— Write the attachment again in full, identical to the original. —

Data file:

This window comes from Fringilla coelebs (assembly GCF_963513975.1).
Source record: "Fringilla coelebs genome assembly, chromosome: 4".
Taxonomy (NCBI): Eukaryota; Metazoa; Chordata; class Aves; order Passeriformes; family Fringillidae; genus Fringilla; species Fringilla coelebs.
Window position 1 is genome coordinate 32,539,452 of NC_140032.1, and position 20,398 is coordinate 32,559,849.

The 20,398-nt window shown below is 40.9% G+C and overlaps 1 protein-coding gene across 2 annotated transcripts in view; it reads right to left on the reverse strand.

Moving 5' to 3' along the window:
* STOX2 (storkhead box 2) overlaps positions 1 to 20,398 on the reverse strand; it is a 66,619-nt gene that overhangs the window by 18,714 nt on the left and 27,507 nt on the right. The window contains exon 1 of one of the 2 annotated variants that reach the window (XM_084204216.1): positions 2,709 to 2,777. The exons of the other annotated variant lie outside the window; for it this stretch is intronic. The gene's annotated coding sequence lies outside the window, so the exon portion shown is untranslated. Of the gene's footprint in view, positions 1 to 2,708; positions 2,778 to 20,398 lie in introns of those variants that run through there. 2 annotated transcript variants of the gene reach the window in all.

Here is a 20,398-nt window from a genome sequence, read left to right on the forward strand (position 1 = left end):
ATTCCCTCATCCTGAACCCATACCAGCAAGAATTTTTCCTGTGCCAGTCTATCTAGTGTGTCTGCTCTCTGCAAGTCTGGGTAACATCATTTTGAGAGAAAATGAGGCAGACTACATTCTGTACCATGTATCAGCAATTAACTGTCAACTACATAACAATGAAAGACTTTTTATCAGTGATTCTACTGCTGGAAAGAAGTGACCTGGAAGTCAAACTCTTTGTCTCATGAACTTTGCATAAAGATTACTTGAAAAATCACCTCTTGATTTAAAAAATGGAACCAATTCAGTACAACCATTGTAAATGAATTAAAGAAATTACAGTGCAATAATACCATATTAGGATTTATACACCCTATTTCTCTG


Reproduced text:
This window comes from Fringilla coelebs (assembly GCF_963513975.1).
Source record: "Fringilla coelebs genome assembly, chromosome: 4".
Taxonomy (NCBI): Eukaryota; Metazoa; Chordata; class Aves; order Passeriformes; family Fringillidae; genus Fringilla; species Fringilla coelebs.
Window position 1 is genome coordinate 32,539,452 of NC_140032.1, and position 20,398 is coordinate 32,559,849.

The 20,398-nt window shown below is 40.9% G+C and overlaps 1 protein-coding gene across 2 annotated transcripts in view; it reads right to left on the reverse strand.

Moving 5' to 3' along the window:
* STOX2 (storkhead box 2) overlaps positions 1 to 20,398 on the reverse strand; it is a 66,619-nt gene that overhangs the window by 18,714 nt on the left and 27,507 nt on the right. The window contains exon 1 of one of the 2 annotated variants that reach the window (XM_084204216.1): positions 2,709 to 2,777. The exons of the other annotated variant lie outside the window; for it this stretch is intronic. The gene's annotated coding sequence lies outside the window, so the exon portion shown is untranslated. Of the gene's footprint in view, positions 1 to 2,708; positions 2,778 to 20,398 lie in introns of those variants that run through there. 2 annotated transcript variants of the gene reach the window in all.

Here is a 20,398-nt window from a genome sequence, read left to right on the forward strand (position 1 = left end):
ATTCCCTCATCCTGAACCCATACCAGCAAGAATTTTTCCTGTGCCAGTCTATCTAGTGTGTCTGCTCTCTGCAAGTCTGGGTAACATCATTTTGAGAGAAAATGAGGCAGACTACATTCTGTACCATGTATCAGCAATTAACTGTCAACTACATAACAATGAAAGACTTTTTATCAGTGATTCTACTGCTGGAAAGAAGTGACCTGGAAGTCAAACTCTTTGTCTCATGAACTTTGCATAAAGATTACTTGAAAAATCACCTCTTGATTTAAAAAATGGAACCAATTCAGTACAACCATTGTAAATGAATTAAAGAAATTACAGTGCAATAATACCATATTAGGATTTATACACCCTATTTCTCTG